Don’t Call it a Comeback Tour: Get involved before your burn out

Amar Batra encourages new students to get involved on campus in his latest column. (Jon Sammis/The Daily Campus)

Yesterday was the involvement fair. Over 600 clubs and organizations went to Fairfield way in order to hopefully gain some new members. The majority of the new student body probably also attended to see what cool clubs UConn has to offer. But I know for a fact that there is a select few of you who didn’t attend. This column today is for you.

College is hard. We take around 13 credits per semester which means that we basically spend all our time in class or studying. When we aren’t in class, we are more than likely in the gym, eating or just trying to find some shut-eye. It seems like it’s basically impossible to find any free time to relax or pursue something cool. Like I said, college is hard. But what if it didn’t have to be?

Right now, most of you freshmen (or new UConn students) are probably really dedicated to everything going on and have already planned out your future. There is no chance of you ever burning out because you’re pursuing the only thing you’ve ever truly wanted to pursue. Sound familiar? I’m sure it does because almost every single college freshman has said the exact same words.

Four years ago, in the Fall of 2013, I came to UConn as a giddy freshman actuarial science student. I had grown up loving math and UConn had a great actuarial science program, so it seemed like the perfect fit. I knew I would never get bored or tired of the work because it was math.

But then it became hard, because college is hard. I found myself having very little free time to do anything. I couldn’t even attend a game on the weekends because I had almost no free time. College just seemed like a lot of extra work without any real pay-off. You could say I needed a break. Luckily for me, there were two places on campus that I could find that break.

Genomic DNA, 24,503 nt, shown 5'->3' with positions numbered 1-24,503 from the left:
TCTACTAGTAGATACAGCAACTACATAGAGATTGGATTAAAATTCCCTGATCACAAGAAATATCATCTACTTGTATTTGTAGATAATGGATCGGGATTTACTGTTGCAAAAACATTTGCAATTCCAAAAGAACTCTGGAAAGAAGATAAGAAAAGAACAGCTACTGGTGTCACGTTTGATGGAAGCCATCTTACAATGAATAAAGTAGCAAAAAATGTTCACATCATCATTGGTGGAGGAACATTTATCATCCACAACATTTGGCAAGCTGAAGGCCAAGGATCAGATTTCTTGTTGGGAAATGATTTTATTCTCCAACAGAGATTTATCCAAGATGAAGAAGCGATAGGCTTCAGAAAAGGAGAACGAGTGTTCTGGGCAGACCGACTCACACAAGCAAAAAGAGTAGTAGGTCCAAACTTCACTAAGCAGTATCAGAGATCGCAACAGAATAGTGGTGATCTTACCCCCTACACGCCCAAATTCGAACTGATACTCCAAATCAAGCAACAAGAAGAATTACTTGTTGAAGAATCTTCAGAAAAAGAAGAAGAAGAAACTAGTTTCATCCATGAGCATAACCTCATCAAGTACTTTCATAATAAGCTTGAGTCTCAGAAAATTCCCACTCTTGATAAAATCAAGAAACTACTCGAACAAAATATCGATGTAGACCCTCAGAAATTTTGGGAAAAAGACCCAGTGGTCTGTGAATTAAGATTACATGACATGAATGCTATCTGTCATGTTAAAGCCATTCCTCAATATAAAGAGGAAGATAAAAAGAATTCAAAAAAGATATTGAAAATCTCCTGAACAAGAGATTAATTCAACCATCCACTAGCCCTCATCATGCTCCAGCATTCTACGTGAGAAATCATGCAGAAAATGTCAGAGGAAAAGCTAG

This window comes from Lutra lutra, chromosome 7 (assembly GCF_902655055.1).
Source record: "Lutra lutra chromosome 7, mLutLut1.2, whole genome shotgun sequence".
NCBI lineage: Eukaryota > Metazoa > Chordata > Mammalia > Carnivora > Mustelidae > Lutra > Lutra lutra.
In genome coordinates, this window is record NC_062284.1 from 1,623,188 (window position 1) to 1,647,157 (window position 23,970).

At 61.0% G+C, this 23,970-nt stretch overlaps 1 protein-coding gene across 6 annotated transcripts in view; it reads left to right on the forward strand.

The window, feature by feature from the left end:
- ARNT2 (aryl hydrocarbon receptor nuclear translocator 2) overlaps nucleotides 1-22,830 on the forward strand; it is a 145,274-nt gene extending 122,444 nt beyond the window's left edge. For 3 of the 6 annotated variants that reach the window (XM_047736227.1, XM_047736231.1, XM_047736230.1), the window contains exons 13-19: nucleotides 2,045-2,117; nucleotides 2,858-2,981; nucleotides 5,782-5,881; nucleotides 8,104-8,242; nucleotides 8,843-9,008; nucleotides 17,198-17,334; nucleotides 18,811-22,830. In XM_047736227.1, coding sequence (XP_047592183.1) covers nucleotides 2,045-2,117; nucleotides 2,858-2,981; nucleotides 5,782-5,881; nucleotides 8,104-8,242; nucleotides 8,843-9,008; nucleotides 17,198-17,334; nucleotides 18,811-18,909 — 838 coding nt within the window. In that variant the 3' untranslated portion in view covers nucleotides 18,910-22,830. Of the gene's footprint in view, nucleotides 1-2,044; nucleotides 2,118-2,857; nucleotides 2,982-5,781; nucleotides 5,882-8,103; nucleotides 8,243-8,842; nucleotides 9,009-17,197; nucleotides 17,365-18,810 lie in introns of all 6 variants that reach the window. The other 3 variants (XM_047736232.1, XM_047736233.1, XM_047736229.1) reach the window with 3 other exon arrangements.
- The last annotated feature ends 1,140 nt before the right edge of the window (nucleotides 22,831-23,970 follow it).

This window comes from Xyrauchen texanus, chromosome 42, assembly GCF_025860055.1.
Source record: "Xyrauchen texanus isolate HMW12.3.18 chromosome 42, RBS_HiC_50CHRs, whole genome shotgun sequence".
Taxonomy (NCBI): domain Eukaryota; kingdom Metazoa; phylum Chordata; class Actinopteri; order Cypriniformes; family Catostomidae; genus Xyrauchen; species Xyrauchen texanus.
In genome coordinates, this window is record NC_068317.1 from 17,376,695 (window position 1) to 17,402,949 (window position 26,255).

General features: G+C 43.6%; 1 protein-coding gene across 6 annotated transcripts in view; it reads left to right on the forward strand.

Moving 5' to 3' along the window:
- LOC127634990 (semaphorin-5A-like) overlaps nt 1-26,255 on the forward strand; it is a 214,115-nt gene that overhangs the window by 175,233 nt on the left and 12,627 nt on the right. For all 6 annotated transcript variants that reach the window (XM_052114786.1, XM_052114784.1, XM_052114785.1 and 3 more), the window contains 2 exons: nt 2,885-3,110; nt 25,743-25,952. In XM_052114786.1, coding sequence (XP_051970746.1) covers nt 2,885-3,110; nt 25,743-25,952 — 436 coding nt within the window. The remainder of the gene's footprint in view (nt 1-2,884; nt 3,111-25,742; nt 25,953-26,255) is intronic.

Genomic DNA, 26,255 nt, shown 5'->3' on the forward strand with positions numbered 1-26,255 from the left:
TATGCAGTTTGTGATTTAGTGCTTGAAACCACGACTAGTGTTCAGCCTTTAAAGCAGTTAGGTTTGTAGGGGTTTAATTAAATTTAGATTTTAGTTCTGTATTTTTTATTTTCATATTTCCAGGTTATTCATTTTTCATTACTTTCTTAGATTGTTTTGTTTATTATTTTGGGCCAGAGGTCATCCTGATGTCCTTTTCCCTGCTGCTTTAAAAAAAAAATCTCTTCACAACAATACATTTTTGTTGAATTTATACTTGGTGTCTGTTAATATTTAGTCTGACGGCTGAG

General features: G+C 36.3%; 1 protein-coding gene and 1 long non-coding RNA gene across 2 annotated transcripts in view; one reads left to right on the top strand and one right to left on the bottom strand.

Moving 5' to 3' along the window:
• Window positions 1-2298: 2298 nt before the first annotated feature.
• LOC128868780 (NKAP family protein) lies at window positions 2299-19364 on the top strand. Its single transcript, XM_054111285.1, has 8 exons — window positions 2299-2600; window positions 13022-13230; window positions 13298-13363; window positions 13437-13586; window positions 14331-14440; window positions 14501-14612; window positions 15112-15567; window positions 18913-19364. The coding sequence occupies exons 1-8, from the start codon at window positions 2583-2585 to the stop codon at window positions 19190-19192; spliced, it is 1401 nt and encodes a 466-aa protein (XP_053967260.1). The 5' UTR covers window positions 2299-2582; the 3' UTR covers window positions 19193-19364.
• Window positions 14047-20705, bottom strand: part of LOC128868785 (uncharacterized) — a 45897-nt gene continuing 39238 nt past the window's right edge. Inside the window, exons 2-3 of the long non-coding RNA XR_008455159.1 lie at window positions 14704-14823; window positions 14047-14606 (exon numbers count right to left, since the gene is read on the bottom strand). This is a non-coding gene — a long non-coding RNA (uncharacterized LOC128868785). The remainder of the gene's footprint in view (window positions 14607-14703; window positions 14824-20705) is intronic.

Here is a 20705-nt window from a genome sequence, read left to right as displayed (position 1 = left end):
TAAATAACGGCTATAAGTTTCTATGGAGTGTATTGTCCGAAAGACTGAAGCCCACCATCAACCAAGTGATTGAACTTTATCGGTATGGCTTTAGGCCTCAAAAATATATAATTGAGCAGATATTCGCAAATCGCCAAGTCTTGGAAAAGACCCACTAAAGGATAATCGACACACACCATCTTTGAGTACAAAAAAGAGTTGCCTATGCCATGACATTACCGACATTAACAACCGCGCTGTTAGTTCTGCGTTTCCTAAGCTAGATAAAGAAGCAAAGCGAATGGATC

See, for a long time I’ve been interested in photography. Freshman year I tried to push myself to find interesting things to take photos of, but it was hard to motivate myself to actually get out and take photos. Then sophomore year I joined The Daily Campus and Photo Club. Both organizations gave me an outlet to try new forms of photography and also experience new things. I was able to take an actual break throughout the week by going out to shoot while also knowing there was an end goal. I wasn’t just wasting time.

For me, getting involved also helped me find what I was truly passionate about. Through The Daily Campus and Photo Club I realized I wanted to combine my interests in photography and math and pursue multimedia journalism.

I’m not saying getting involved could change your life. I’m just saying that joining a club and getting involved will make college more bearable.

I’ve been here a very long time. I’ve seen people get so buried under college work that they completely burned out and dropped out of school. I’ve seen people become so wrapped up in their major that they never stepped back to see what college has to offer. When they graduated they had no idea what they had missed.

We change so much in college. We literally go from timid high school graduates to the next generation of leaders. With so much happening in these formative years, don’t you want to look back on college with happy thoughts?

You have the rest of your life ahead of you. Don’t ruin it by ignoring everything you’re interested in. So close your textbook, leave your room and go find your passion. You’ll be surprised what it might do for you. 


Amar Batra is a senior staff photographer and weekly columnist for The Daily Campus. He can be reached via email amar.batra@uconn.edu. He tweets at @amar_batra19.